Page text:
Fraser Island is one of Queensland’s most popular destinations. A UNESCO World Heritage Site-listed island, and the largest sand island on the planet (totaling 1840km2), Fraser also boasts the world’s only rainforest that grows on sand. Fraser Island is situated near Hervey Bay, is 120km long by 30km across its widest point.
Fraser Island boasts a 120km beach along the eastern shore.
Remote and deserted Fraser is not: the island welcomes about 600,000 visitors a year, but for good reason.
The island’s name comes from a shipwreck. In 1836, Captain James Fraser and Eliza Fraser, his wife, were shipwrecked on the island. Captain Fraser died but his wife survived, and was rescued. The island bears their family name.
Fraser Island is known for its dramatic dunes and sand cliffs (which rise up to 240m – among the highest in the world), freshwater lakes, lush sub-tropical rainforests, abundant birdlife, and for having plenty and plenty of.
The island has over 100 dune lakes, and the second highest density of lakes in Australia (after Tasmania). The island’s freshwater lakes are amongst the world’s cleanest.
The regular south-easterly winds continuously move sand onto the island from as far as New South Wales. Sand dunes on the island can move up to 2 metres a year.
Activities (Nature and Wildlife Interest)
Given Fraser Island’s large size and sought-after tourist draw, it offers a plethora of activities, both land- and sea-based. There are more activities than anybody could hope to enjoy!
- Cultural experience: Explore the S.S. Maheno shipwreck, learn about the rich Aboriginal history of the island, or visit the existing fishing village at Eurong.
- Freshwater swimming: Visit Lake McKenzie, which is only about 5m deep but covers around 150 hectares. The lake is famous for its beach sand, which is almost pure silica. Alternatively, head to Eli Creek and walk along the boardwalk or swim in the creek.
- Hiking: Take advantage of Central Station as a launching point for various bushwalking opportunities within the island’s rainforests. Or, embark on the Fraser Island Great Walk, a 90km long-distance trail that takes 6-8 days to complete.
- Fishing: Fishing is popular on the island, especially along the eastern shore; there is even a large annual fishing competition.
- Marine animal watching: Whale-watching is a popular activity – as visitors can witness the humpback whale migration. In fact, this is the world’s leading site to witness the humpback migration, because the calm waters at Hervey Bay present wonderful opportunities for sightings. Whale watching season runs from August to mid-November. Other animals to look out for are dolphins, turtles, and dugong, or tiger sharks along the island’s eastern shore.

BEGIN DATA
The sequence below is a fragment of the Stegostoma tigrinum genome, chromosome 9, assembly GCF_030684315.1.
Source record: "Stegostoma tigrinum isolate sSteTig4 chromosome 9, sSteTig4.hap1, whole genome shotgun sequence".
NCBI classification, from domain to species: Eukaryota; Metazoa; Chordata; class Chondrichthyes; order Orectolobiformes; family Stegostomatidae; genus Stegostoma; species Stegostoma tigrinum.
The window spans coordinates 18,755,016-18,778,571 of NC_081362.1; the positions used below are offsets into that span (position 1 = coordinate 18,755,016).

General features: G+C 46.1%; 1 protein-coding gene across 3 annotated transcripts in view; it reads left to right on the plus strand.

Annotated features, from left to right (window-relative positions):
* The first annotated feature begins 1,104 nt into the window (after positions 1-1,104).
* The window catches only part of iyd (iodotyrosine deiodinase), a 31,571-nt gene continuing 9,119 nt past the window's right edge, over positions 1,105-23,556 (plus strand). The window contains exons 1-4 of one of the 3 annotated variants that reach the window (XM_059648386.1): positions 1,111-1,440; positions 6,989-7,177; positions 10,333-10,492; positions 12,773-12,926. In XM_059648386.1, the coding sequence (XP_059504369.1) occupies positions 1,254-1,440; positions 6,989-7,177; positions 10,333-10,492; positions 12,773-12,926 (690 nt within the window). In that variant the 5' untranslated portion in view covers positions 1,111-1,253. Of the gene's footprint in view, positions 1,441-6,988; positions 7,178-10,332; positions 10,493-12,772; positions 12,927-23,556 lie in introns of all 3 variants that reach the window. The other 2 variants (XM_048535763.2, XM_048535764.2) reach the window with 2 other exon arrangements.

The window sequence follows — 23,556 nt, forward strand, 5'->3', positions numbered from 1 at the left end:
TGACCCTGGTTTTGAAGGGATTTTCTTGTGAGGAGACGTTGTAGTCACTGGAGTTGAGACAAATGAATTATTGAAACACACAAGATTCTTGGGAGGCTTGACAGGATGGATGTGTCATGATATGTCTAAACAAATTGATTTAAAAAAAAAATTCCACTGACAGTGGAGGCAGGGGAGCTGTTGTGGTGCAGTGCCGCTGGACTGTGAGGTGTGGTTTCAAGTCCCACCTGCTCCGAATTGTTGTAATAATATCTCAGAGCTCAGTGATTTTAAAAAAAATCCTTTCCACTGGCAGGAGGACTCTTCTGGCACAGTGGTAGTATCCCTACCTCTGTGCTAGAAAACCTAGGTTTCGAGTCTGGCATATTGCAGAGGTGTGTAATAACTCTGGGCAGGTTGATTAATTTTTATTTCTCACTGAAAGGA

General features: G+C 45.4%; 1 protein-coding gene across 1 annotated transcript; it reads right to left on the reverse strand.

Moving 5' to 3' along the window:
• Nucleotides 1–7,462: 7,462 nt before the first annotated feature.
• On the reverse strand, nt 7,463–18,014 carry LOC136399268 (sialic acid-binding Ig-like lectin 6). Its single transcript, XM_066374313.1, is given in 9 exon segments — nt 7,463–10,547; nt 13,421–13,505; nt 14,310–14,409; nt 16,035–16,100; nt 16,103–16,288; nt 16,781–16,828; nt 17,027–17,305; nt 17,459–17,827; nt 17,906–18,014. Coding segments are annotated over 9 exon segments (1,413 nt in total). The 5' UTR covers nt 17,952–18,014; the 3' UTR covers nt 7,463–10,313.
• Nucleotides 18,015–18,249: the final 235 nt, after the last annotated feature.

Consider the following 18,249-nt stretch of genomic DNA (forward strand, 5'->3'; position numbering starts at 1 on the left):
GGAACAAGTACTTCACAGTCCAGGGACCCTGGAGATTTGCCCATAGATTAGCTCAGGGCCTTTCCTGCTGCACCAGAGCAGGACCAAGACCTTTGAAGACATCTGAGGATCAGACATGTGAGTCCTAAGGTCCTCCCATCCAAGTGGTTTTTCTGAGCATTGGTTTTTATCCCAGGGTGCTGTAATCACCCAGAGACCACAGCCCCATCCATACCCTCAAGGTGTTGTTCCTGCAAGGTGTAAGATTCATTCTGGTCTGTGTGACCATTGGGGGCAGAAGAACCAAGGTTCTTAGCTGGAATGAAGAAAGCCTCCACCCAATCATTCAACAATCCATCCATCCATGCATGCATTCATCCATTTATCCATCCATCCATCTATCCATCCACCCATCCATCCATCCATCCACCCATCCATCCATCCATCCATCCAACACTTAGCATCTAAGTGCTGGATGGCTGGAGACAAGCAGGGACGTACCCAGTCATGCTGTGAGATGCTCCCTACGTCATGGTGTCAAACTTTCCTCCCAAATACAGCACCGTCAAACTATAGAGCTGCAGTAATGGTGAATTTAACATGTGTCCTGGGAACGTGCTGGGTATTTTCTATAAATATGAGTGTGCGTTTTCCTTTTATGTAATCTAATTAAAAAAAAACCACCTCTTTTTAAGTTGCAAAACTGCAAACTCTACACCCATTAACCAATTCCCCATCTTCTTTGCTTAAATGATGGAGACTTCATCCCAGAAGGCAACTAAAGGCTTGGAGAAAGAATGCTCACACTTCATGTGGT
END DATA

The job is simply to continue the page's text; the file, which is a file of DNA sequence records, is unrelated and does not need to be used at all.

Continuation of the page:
- Bird watching: Over 40,000 migratory birds keep birdwatchers very busy on Frasier Island.
- Driving: Explore the island by four-wheel drive and visit the more remote hard-to-reach areas, or hop on a an air-conditioned tour bus to observe the island’s natural wonders
- Flying: Take a helicopter ride to a secluded part of the island for a couple-hour break, including a picnic lunch; a more extended visit; or just a transfer to Happy Valley.
The island offers a variety of accommodation options, such as: Kingfisher Bay Resort, Fraser Island Beach Houses, Eurong Beach Resort and Fraser Island Hideaway. Example of accommodations:
- Kingfisher Bay Resort: An eco-tourism resort which has won numerous environmental, architectural, and tourist awards. The resort offers individual hotel rooms as well as 2-3 bedroom self-contained villas.
- Eurong Beach Resort: Located right on the beach, this resort offers a new complex featuring a restaurant, bars, conference rooms and a large freeform swimming pool.
- Fraser Island Beach Houses: Individual studio, two- and three-bedroom houses located right on the beach on a 1.3 hectare property. The complex features a swimming pool, wading pool, spa, and gas barbecue.
In addition, the island has plenty of private homes for rent.
Camping is extremely popular on Fraser Island. There are both public (5) and private (2) campgrounds on the island, with seven main camping areas. Permits are required for camping – and must be obtained in advance from the Queensland Parks and Wildlife Office.
Hervey Bay is along Queensland’s south coast, about 30km north-east of Maryborough, and about a three and a half hour drive – or 300km – north of Brisbane.
A couple of charter airlines connect Hervey Bay to Fraser Island – landing both on Eurong Beach and in Happy Valley.
A number of vehicle ferries connect the mainland to Fraser Island, at regular intervals leaving from both Hervey Bay and Maryborough.
Visitors can cars both on the island, and on the mainland (Hervey Bay, Rainbow Beach, Noosa and Brisbane). Vehicular ferries transport passengers to the island. Only four-wheel drives are encouraged on the island. A RAM permit is required to drive vehicles on the island.